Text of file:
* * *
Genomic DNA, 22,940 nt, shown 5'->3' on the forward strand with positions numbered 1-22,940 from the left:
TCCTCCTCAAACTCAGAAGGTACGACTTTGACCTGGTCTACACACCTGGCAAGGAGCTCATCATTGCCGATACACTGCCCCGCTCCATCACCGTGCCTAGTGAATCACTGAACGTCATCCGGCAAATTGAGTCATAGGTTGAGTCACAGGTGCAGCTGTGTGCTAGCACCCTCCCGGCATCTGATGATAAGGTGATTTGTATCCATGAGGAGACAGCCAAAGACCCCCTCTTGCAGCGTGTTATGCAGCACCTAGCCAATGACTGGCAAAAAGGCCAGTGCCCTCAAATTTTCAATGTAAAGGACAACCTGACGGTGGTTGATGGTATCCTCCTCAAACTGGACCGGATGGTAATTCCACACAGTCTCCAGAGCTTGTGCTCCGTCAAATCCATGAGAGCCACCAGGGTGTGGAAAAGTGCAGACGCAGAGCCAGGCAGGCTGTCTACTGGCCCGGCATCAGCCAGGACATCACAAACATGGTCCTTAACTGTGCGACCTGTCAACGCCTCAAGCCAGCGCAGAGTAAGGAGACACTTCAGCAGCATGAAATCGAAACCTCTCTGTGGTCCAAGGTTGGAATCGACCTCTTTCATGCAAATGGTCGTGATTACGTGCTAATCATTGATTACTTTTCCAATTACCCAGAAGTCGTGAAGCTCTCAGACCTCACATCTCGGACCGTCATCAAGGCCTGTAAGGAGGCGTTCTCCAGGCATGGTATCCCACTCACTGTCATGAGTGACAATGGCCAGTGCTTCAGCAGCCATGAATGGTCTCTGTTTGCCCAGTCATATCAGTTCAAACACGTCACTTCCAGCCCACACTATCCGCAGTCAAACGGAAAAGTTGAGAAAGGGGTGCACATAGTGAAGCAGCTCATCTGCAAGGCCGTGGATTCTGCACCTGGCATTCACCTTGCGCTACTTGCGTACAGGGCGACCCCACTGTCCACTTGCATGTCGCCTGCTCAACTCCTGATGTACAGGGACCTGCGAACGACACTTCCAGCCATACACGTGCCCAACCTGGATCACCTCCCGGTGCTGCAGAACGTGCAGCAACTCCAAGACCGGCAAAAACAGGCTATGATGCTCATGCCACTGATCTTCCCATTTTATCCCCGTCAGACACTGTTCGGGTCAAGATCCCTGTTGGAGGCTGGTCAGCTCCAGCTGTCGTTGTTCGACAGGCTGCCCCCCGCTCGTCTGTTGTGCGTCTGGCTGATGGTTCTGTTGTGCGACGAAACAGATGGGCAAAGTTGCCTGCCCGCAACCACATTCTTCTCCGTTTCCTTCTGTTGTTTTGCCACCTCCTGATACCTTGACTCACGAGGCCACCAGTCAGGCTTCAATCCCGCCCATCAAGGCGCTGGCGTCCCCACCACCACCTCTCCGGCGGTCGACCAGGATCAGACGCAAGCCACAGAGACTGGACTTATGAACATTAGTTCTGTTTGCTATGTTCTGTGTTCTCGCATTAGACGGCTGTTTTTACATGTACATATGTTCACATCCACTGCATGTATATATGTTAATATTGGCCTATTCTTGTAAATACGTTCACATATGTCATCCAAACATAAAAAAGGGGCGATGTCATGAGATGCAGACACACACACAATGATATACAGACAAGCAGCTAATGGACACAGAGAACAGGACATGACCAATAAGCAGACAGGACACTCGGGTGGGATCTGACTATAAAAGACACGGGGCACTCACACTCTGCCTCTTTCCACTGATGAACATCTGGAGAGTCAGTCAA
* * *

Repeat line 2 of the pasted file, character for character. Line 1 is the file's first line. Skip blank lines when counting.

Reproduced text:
TCCTCCTCAAACTCAGAAGGTACGACTTTGACCTGGTCTACACACCTGGCAAGGAGCTCATCATTGCCGATACACTGCCCCGCTCCATCACCGTGCCTAGTGAATCACTGAACGTCATCCGGCAAATTGAGTCATAGGTTGAGTCACAGGTGCAGCTGTGTGCTAGCACCCTCCCGGCATCTGATGATAAGGTGATTTGTATCCATGAGGAGACAGCCAAAGACCCCCTCTTGCAGCGTGTTATGCAGCACCTAGCCAATGACTGGCAAAAAGGCCAGTGCCCTCAAATTTTCAATGTAAAGGACAACCTGACGGTGGTTGATGGTATCCTCCTCAAACTGGACCGGATGGTAATTCCACACAGTCTCCAGAGCTTGTGCTCCGTCAAATCCATGAGAGCCACCAGGGTGTGGAAAAGTGCAGACGCAGAGCCAGGCAGGCTGTCTACTGGCCCGGCATCAGCCAGGACATCACAAACATGGTCCTTAACTGTGCGACCTGTCAACGCCTCAAGCCAGCGCAGAGTAAGGAGACACTTCAGCAGCATGAAATCGAAACCTCTCTGTGGTCCAAGGTTGGAATCGACCTCTTTCATGCAAATGGTCGTGATTACGTGCTAATCATTGATTACTTTTCCAATTACCCAGAAGTCGTGAAGCTCTCAGACCTCACATCTCGGACCGTCATCAAGGCCTGTAAGGAGGCGTTCTCCAGGCATGGTATCCCACTCACTGTCATGAGTGACAATGGCCAGTGCTTCAGCAGCCATGAATGGTCTCTGTTTGCCCAGTCATATCAGTTCAAACACGTCACTTCCAGCCCACACTATCCGCAGTCAAACGGAAAAGTTGAGAAAGGGGTGCACATAGTGAAGCAGCTCATCTGCAAGGCCGTGGATTCTGCACCTGGCATTCACCTTGCGCTACTTGCGTACAGGGCGACCCCACTGTCCACTTGCATGTCGCCTGCTCAACTCCTGATGTACAGGGACCTGCGAACGACACTTCCAGCCATACACGTGCCCAACCTGGATCACCTCCCGGTGCTGCAGAACGTGCAGCAACTCCAAGACCGGCAAAAACAGGCTATGATGCTCATGCCACTGATCTTCCCATTTTATCCCCGTCAGACACTGTTCGGGTCAAGATCCCTGTTGGAGGCTGGTCAGCTCCAGCTGTCGTTGTTCGACAGGCTGCCCCCCGCTCGTCTGTTGTGCGTCTGGCTGATGGTTCTGTTGTGCGACGAAACAGATGGGCAAAGTTGCCTGCCCGCAACCACATTCTTCTCCGTTTCCTTCTGTTGTTTTGCCACCTCCTGATACCTTGACTCACGAGGCCACCAGTCAGGCTTCAATCCCGCCCATCAAGGCGCTGGCGTCCCCACCACCACCTCTCCGGCGGTCGACCAGGATCAGACGCAAGCCACAGAGACTGGACTTATGAACATTAGTTCTGTTTGCTATGTTCTGTGTTCTCGCATTAGACGGCTGTTTTTACATGTACATATGTTCACATCCACTGCATGTATATATGTTAATATTGGCCTATTCTTGTAAATACGTTCACATATGTCATCCAAACATAAAAAAGGGGCGATGTCATGAGATGCAGACACACACACAATGATATACAGACAAGCAGCTAATGGACACAGAGAACAGGACATGACCAATAAGCAGACAGGACACTCGGGTGGGATCTGACTATAAAAGACACGGGGCACTCACACTCTGCCTCTTTCCACTGATGAACATCTGGAGAGTCAGTCAA